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Complications of the Post-Partal Period

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Title: Complications of the Post-Partal Period


1
Complications of the Post-Partal Period
2
Postpartum Hemorrhage
  • Definition
  • Early-postpartum hemorrhage of gt500cc within the
    first 24hrs. postpartum
  • Late-postpartum hemorrhage of gt500cc after the
    first 24 hrs postpartum

3
Postpartum Hemorrhage
  • Predisposing Factors
  • Multiparity
  • Macrosomia
  • Bladder distention
  • Oxytocin augmentation/induction
  • Preeclampsia,
  • Asian or Hispanic heritage
  • Retained placenta
  • Placenta previa
  • Dysfunctional labor
  • Prolonged 3rd stage of labor

4
Postpartum Hemorrhage
  • Causes
  • Early
  • Uterine Atony
  • Most common 2nd to over distention of uterus or
    tired muscle
  • Lacerations in vagina
  • Hematoma
  • Uterine Inversion

5
Postpartum Hemorrhage
  • Causes
  • Late
  • Retained placental fragments
  • Most common cause of late pp hemorrhage
  • Infection
  • Backache, foul smelling lochia, leukorrhea
  • Uterine Subinvolution
  • Fundal height is greater than expected, lochia
    fails to progress from rubra to serosa to alba
    normally.

6
Postpartum Hemorrhage
  • Prevention
  • Adequate prenatal care
  • Good nutrition
  • Avoidance of traumatic procedures
  • Risk assessment
  • Early recognition and management of complications

7
Signs of Hemorrhage (Olds, 2008)
8
Postpartum Hemorrhage
  • Nursing Care
  • Assessment
  • Fundus-uterine massage if a soft, boggy uterus is
    detected
  • urinary output-if inadequate ask pt. to void or
    catheterization may be required
  • Vital signs
  • Lochia-note color and amount
  • Weigh pads/chux
  • Hgb/hct
  • A decrease in Hgb of 1.0-1.5g/dl or a decrease in
    HCT of 2-4 reflects a blood lossof 450-500ml

9
Postpartum Hemorrhage
  • Nursing Care
  • Intervention
  • Fundal massage-immediate and most effective
    intervention
  • Empty bladder
  • Position with legs elevated
  • Keep pt. informed
  • Administer O2
  • Notify PCP
  • Initiate IV if none, in severe hemorrhage place
    second IV

10
Estimating Blood Loss Ideal MethodWeighing
  • 250cc
  • 1cup
  • 5cm clot (orange)
  • 355 cc
  • 12oz soda can
  • 500 cc
  • 2 cups
  • 10cm clot (softball)

11
Administer Uterotonics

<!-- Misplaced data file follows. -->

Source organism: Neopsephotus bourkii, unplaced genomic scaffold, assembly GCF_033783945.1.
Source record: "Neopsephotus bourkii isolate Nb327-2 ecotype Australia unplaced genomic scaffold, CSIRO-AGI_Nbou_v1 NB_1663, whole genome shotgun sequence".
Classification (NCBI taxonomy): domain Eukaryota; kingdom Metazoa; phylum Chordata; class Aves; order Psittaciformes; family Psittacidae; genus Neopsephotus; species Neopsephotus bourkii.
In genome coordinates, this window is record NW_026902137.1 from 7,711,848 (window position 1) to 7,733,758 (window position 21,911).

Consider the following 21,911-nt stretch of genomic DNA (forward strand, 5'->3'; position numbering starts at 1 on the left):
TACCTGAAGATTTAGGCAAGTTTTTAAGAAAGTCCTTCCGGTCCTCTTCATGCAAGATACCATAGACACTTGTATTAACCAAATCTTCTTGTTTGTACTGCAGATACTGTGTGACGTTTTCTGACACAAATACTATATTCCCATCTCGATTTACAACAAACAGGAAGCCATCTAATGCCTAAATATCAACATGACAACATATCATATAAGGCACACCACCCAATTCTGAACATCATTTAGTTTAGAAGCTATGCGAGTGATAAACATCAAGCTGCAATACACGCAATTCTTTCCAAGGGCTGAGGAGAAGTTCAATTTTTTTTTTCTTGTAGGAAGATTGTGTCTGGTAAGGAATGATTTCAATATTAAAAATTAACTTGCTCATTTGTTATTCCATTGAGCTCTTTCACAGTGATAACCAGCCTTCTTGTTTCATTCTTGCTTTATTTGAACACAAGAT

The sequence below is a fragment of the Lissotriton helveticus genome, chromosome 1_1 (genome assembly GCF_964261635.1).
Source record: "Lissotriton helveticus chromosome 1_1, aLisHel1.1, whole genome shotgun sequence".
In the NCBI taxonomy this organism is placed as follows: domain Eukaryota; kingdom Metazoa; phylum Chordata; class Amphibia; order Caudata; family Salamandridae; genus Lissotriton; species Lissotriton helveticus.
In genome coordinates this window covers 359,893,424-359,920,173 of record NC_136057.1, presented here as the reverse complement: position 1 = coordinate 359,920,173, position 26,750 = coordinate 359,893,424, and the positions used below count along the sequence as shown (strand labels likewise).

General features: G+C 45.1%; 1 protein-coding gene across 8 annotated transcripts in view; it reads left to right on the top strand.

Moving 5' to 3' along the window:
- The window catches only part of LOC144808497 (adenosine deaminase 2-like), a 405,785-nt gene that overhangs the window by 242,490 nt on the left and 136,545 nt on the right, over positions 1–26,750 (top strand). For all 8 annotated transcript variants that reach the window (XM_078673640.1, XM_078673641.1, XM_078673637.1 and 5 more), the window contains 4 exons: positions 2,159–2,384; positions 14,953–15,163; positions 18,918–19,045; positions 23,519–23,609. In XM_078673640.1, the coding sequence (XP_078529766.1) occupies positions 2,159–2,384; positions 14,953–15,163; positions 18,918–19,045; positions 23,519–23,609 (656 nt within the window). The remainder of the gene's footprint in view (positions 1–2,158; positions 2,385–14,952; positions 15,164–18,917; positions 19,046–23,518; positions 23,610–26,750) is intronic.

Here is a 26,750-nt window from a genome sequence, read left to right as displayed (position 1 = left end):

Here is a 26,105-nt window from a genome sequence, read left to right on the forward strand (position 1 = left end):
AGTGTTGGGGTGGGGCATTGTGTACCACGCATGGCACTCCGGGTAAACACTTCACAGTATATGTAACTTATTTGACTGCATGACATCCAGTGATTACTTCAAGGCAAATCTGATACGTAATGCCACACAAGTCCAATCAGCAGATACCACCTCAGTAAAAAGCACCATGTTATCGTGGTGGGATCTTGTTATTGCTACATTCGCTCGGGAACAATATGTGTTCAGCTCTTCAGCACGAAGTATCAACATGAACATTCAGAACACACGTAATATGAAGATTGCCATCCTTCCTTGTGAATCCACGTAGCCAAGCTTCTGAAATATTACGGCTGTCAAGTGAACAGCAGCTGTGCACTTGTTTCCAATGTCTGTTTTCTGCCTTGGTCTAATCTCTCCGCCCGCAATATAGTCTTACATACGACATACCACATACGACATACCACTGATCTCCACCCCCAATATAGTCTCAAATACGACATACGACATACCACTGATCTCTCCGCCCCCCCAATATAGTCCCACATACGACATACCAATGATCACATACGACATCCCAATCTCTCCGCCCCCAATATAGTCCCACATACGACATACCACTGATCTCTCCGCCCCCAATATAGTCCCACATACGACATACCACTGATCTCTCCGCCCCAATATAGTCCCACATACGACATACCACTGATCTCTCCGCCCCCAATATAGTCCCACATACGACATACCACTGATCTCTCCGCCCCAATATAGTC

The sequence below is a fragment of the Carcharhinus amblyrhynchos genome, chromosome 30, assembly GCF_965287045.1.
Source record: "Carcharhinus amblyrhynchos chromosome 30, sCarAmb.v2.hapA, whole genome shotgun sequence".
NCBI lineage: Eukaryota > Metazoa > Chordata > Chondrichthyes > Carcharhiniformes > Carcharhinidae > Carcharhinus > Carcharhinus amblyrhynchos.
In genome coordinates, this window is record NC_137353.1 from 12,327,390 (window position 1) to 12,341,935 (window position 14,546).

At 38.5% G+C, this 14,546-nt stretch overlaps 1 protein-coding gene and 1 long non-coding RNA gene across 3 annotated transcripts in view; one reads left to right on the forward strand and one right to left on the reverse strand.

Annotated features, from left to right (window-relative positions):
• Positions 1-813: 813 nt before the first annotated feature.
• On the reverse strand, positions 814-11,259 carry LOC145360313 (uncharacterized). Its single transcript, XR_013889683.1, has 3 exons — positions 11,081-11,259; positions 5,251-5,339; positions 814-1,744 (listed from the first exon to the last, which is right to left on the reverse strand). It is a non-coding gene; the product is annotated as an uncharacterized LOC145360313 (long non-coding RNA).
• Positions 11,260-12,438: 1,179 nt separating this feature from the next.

• Medications used
  • Pitocin (Oxytocin)increase IV rate for bolus
  • Methergine (Methylergonovine Maleate) adrenergic
    antagonist 0.2-0.4 mg p.o. or 0.2 mg q 2-4hr IM
    or IV
  • Check BP due to risk of hypertensive crisis, (do
    not give to patients with PIH)
  • Prostaglandins-for more critical situations
  • Hemabate (Carboprost tromethaminie), (do not
    give to patients with Asthma)
  • Prostin/15 M (dinoprostone) to decrease blood
    loss 2nd to uterine atony. 250 mcgs (1ml) IM
    repeated q 1.5-3.5 hrs.
  • Cytotec (misoprostol) 600-1000 mcg rectally (only
    if others not available or have failed)

12
Nursing Care for postpartum hemorrhage
  • Intervention
  • Patient teaching
  • Provide clear explanations about condition and
    the importance for the need to recover
  • Rise slowly to minimize orthostatic hypotension
  • Encourage to sit while holding the newborn
  • Encourage to eat foods high in iron
  • Continue to observe for signs of hemorrhage or
    infection

13
Vulvar, Vaginal, and Pelvic Hematoma
  • Causes
  • Results from an injury to a blood vessel without
    noticeable trauma to superficial tissue such as
    after a forceps delivery. Soft tissue (labia
    majora or perineal area) can hold 250-500 ccs of
    blood.

14
Hematomas
  • Predisposing factors
  • Preeclampsia
  • Pudendal anesthesia
  • First full-term birth
  • Precipitous labor
  • Prolonged seconds stage
  • Macrosmia
  • Forceps or vacuum assisted birth
  • Vulvar varicosities

15
Vulvar Hematoma
  • Symptoms
  • Severe pain-rectal pressure
  • Area is very painful to touch
  • Firm to touch
  • Skin may be discolored-reddish
  • Unable to void due to pressure on the urethra
  • Can be hard to detect if hematoma is high in
    vagina
  • Flank pain
  • Abdominal pain
  • Decreased lochia
  • signs of shock

16
Hematomas
  • Nursing intervention
  • Apply ice packs and analgesia
  • Typically resolve on own over several days
  • Medical treatment
  • For hematomas gt 5 cm and those that expand
  • Incision and drainage of hematoma is needed

17
Puerperal Infection
  • Definition-infection with tempgt100.4 or 38
    degrees on 2 occasions after 1st 24 hours.

18
Puerperal Infection
  • Predisposing factors
  • C-section
  • Prolonged premature ROM
  • Prolonged labor preceding c-section
  • Multiple VE
  • Compromised health status